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Rhus Glabra - General symptoms

Smooth Sumac, Rhus-g, Rhus-g.

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HPUS indication of Rhus Glabra: Fatigue
Common symptoms: Fatigue, Diarrhea, Headache, Wheezing.

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Below are the main rubriks (i.e strongest indications or symptoms) of Rhus Glabra in traditional homeopathic usage, not approved by the FDA.



Rhus Tox Rhus glabra, Linn.

Natural order, Anacardiaceae.

Common names, Smooth Sumach.

Preparation, Tincture of the bark.

Authority. Dr. A. V. Marshall, Hale's New Remedies, 2d ed., p. 872, took 30 drops of tincture once and 60 drops twice, first day; 90 drops once and 120 drops twice, second day; 120 drops twice, third day.

Occasionally during the afternoon a diarrhoea, increasing in constancy and severity towards evening.

at 7 P.M. a dry, hard stool (first day).

no stool (second day).

stool, first part hard and dry, the latter, soft and moist (third and fourth days).

stool as usual, in the morning.

another, hard and dry, in the evening (sixth day).

stool nearly normal (seventh day).

slight diarrhoea of short continuance (ninth day).

Epistaxis and Occipital headache. fetid flatus. Ulceration of mouth. Dreams of flying through the air ( Sticta Pulmonaria Sticta.) Profuse perspiration arising from debility ( China China.) It is claimed that Rhus Glabra will so disinfect the bowels that the flatus and stools will be free from odor. It acts well in Putrescent conditions with tendency to ulceration.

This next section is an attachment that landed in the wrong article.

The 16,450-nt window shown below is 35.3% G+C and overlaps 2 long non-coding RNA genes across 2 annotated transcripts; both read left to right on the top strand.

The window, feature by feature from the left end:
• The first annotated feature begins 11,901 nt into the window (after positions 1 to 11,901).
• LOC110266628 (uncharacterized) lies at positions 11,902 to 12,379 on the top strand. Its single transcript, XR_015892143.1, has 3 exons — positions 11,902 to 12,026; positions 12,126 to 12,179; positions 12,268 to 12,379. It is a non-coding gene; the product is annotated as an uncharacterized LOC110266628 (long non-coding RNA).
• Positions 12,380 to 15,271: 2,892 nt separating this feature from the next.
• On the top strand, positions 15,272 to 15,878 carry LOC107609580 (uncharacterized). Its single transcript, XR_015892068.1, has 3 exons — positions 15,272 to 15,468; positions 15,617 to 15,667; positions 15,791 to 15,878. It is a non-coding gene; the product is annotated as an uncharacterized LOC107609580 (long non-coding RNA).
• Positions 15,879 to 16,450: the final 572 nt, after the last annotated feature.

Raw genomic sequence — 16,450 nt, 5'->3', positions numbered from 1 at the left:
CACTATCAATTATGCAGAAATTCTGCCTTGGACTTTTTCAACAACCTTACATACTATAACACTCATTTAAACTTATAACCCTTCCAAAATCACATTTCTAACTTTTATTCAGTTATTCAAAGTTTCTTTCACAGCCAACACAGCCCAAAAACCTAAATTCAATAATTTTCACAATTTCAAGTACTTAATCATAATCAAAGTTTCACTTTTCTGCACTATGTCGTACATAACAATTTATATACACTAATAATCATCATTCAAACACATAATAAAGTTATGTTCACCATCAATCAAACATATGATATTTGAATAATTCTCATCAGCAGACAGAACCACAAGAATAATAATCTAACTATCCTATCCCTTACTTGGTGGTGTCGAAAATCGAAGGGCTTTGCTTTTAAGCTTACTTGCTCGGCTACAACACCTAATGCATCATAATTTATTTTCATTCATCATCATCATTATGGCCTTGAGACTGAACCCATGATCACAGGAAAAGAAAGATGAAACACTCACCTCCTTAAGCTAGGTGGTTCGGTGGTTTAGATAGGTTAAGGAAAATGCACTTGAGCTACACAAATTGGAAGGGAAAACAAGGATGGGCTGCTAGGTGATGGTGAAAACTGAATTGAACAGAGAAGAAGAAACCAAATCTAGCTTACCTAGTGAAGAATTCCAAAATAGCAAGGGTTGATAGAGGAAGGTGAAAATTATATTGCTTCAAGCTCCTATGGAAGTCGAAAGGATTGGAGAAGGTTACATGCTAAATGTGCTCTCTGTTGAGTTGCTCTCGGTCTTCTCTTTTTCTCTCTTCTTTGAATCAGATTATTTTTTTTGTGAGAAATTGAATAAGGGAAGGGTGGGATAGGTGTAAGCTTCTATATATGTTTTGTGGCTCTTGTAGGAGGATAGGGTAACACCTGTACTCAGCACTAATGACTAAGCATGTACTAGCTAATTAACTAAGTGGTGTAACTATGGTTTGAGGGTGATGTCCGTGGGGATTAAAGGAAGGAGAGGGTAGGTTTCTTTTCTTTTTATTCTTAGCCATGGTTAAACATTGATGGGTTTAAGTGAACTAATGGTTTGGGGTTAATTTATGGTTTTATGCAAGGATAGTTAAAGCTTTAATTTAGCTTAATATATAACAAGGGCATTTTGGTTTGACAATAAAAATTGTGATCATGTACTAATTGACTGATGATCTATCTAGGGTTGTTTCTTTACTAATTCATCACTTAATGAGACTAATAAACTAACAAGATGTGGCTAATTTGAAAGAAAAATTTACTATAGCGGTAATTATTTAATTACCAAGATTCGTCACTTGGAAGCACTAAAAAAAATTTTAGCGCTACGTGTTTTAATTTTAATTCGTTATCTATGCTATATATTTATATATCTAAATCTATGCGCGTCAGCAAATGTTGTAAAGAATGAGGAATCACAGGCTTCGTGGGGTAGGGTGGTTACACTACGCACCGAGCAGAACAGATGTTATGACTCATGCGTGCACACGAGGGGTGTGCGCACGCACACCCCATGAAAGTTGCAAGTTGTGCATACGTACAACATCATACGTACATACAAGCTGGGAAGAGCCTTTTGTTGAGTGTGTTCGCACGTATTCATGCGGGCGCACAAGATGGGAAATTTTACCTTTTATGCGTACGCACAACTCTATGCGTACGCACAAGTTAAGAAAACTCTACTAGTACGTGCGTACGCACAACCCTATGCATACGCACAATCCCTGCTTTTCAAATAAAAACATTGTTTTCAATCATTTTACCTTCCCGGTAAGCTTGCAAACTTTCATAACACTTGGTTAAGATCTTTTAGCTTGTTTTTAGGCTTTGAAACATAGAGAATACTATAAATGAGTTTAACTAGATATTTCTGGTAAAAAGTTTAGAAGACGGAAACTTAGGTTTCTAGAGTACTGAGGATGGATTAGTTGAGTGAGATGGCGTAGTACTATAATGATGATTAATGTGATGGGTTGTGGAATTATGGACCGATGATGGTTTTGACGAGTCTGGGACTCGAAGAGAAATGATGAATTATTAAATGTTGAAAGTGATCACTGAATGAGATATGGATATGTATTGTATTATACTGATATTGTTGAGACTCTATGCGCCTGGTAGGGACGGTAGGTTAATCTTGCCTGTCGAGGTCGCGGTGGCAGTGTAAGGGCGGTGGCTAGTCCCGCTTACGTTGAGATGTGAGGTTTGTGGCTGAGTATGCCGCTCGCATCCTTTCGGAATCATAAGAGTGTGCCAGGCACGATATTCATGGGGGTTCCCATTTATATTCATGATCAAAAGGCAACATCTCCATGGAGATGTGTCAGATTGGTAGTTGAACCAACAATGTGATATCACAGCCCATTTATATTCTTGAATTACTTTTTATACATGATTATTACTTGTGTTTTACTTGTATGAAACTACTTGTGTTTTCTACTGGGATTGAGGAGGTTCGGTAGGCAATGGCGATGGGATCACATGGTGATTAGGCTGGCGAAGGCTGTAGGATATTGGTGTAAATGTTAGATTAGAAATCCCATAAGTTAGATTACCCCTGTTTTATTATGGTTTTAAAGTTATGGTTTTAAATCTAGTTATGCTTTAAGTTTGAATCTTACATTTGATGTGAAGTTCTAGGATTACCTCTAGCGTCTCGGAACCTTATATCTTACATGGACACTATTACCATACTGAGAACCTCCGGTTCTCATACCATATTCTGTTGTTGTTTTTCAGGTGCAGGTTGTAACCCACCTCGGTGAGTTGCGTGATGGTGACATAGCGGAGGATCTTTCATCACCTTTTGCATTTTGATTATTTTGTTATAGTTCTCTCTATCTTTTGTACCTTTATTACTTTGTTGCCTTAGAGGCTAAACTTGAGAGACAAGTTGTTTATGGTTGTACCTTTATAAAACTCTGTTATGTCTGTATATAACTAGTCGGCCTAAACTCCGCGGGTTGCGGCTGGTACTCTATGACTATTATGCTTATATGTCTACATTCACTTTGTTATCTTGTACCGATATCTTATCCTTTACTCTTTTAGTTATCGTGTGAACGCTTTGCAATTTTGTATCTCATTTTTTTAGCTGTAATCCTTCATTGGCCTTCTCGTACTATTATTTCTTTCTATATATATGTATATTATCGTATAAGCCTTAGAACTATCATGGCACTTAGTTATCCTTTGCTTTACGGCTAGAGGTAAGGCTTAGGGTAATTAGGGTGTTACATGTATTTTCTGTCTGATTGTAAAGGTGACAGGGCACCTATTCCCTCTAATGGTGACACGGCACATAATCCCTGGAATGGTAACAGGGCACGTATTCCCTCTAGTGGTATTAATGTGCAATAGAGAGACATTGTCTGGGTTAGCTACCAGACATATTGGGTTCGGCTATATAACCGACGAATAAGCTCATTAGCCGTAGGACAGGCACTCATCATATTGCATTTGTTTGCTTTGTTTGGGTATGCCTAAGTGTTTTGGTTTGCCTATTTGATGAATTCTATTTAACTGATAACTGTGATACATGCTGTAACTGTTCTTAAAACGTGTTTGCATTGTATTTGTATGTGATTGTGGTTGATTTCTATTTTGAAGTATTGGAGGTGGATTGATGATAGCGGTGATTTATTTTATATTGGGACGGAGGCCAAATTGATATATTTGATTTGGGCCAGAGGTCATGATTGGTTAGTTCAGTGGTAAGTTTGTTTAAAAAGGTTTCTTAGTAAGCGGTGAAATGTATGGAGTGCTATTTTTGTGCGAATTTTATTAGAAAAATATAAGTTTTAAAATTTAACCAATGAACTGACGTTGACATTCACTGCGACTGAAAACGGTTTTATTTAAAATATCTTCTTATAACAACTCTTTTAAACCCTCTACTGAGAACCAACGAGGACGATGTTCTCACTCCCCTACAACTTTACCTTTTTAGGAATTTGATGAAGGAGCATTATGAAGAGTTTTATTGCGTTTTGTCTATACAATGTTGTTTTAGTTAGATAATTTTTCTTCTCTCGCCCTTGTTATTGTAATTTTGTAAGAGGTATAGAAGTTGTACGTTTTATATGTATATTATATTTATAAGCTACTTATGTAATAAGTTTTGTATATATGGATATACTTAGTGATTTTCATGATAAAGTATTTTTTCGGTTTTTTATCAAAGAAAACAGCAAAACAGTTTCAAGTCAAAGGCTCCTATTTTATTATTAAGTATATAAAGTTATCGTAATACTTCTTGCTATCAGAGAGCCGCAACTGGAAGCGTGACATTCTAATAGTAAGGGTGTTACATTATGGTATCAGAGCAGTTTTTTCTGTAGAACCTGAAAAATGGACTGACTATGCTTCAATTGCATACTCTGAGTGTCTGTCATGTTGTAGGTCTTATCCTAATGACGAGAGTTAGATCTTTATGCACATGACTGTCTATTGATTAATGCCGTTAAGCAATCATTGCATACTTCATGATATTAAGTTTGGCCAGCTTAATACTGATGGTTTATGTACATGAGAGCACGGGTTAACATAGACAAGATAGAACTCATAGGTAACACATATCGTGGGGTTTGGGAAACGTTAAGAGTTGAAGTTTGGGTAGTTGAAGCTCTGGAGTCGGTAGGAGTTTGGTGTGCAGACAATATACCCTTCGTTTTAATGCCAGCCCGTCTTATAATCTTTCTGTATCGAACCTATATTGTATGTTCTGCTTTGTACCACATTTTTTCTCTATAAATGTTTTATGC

R. carolinensis. R. elegans. R. virginica. Common Smooth Sumach. Pennsylvania Sumach. Upland Sumach. (Rocky or barren soils in North America.) N. O. Anacardiaceae. Tincture of fresh bark; of root; of berries.

Rhus Tox Rhus glabra, R. tryphina, and R. coriaria have acid fruit and astringent bark, which is used in tanning. Rh. g. is a deciduous shrub with stem 2 to 12 feet high, and has terminal flowers, and fruit clothed with acid crimson hairs, like the other non-poisonous Rhoes. The tincture of the bark was proved by Dr. A. V. Marshall on himself with very substantial doses. The symptoms of the Schema are his, and they bear out the traditional uses of the remedy. One of these is, "profuse perspiration arising from debility" (Scudder).

and Marshall had "profuse sweat during sleep" and such a degree of debility that he was obliged to leave off the proving. Hale mentions that an infusion of the root has a popular repute in diarrhoea and dysentery, especially when the discharges are fetid.

and that the berries are used for chronic cough, wheezing cough, and laryngeal asthma. A tincture made of the whole pannicle ("Sumach-bobs") cured a patient of his who had every spring an attack of laryngeal cough with dyspnoea and almost complete loss of voice. Farmers place "bobs" in the mangers of horses who have "heaves." Cooper observed an aggravation in a case of psoriasis the patient felt irritable and despondent, and the skin became irritable. In the proving there were dull, heavy headaches, amel. by exercise. (Hale says it has cured occipital headaches.) There was agg. of stomach symptoms by either food or drink. agg. By touch (abdomen; ulcers in mouth). agg. After sleep. amel. By movement.


Tincture. Usually locally to soft, spongy gums, aphthae, pharyngitis, etc. Internally, first potency.


Debility. Diarrhoea. Dreams, annoying. Dysentery. Epistaxis. Haemorrhage. Head-ache. Mouth, ulcers in.